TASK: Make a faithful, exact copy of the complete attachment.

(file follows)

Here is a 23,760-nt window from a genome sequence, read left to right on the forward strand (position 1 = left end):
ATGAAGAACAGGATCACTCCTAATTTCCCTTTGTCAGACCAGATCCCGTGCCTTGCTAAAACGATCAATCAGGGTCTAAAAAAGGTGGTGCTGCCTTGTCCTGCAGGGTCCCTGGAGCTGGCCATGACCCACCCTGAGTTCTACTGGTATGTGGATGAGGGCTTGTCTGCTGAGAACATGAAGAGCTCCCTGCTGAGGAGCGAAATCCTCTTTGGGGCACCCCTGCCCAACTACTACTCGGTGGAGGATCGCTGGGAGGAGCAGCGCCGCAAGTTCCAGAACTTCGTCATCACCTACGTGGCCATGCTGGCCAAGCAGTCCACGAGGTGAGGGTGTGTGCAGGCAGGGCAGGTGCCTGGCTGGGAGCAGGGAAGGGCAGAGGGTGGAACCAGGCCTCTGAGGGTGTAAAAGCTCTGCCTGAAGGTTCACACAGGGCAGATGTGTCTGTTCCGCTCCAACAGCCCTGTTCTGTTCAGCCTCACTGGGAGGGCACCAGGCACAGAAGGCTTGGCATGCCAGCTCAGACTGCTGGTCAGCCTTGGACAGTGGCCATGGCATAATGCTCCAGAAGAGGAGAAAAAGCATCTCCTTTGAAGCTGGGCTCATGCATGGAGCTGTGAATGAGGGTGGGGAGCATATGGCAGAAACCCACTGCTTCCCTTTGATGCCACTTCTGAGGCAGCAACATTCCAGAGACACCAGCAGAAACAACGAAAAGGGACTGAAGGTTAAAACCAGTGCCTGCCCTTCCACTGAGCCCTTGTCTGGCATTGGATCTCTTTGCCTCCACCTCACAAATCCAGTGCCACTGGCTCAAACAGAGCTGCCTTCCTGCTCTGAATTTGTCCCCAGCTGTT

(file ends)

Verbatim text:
Here is a 23,760-nt window from a genome sequence, read left to right on the forward strand (position 1 = left end):
ATGAAGAACAGGATCACTCCTAATTTCCCTTTGTCAGACCAGATCCCGTGCCTTGCTAAAACGATCAATCAGGGTCTAAAAAAGGTGGTGCTGCCTTGTCCTGCAGGGTCCCTGGAGCTGGCCATGACCCACCCTGAGTTCTACTGGTATGTGGATGAGGGCTTGTCTGCTGAGAACATGAAGAGCTCCCTGCTGAGGAGCGAAATCCTCTTTGGGGCACCCCTGCCCAACTACTACTCGGTGGAGGATCGCTGGGAGGAGCAGCGCCGCAAGTTCCAGAACTTCGTCATCACCTACGTGGCCATGCTGGCCAAGCAGTCCACGAGGTGAGGGTGTGTGCAGGCAGGGCAGGTGCCTGGCTGGGAGCAGGGAAGGGCAGAGGGTGGAACCAGGCCTCTGAGGGTGTAAAAGCTCTGCCTGAAGGTTCACACAGGGCAGATGTGTCTGTTCCGCTCCAACAGCCCTGTTCTGTTCAGCCTCACTGGGAGGGCACCAGGCACAGAAGGCTTGGCATGCCAGCTCAGACTGCTGGTCAGCCTTGGACAGTGGCCATGGCATAATGCTCCAGAAGAGGAGAAAAAGCATCTCCTTTGAAGCTGGGCTCATGCATGGAGCTGTGAATGAGGGTGGGGAGCATATGGCAGAAACCCACTGCTTCCCTTTGATGCCACTTCTGAGGCAGCAACATTCCAGAGACACCAGCAGAAACAACGAAAAGGGACTGAAGGTTAAAACCAGTGCCTGCCCTTCCACTGAGCCCTTGTCTGGCATTGGATCTCTTTGCCTCCACCTCACAAATCCAGTGCCACTGGCTCAAACAGAGCTGCCTTCCTGCTCTGAATTTGTCCCCAGCTGTT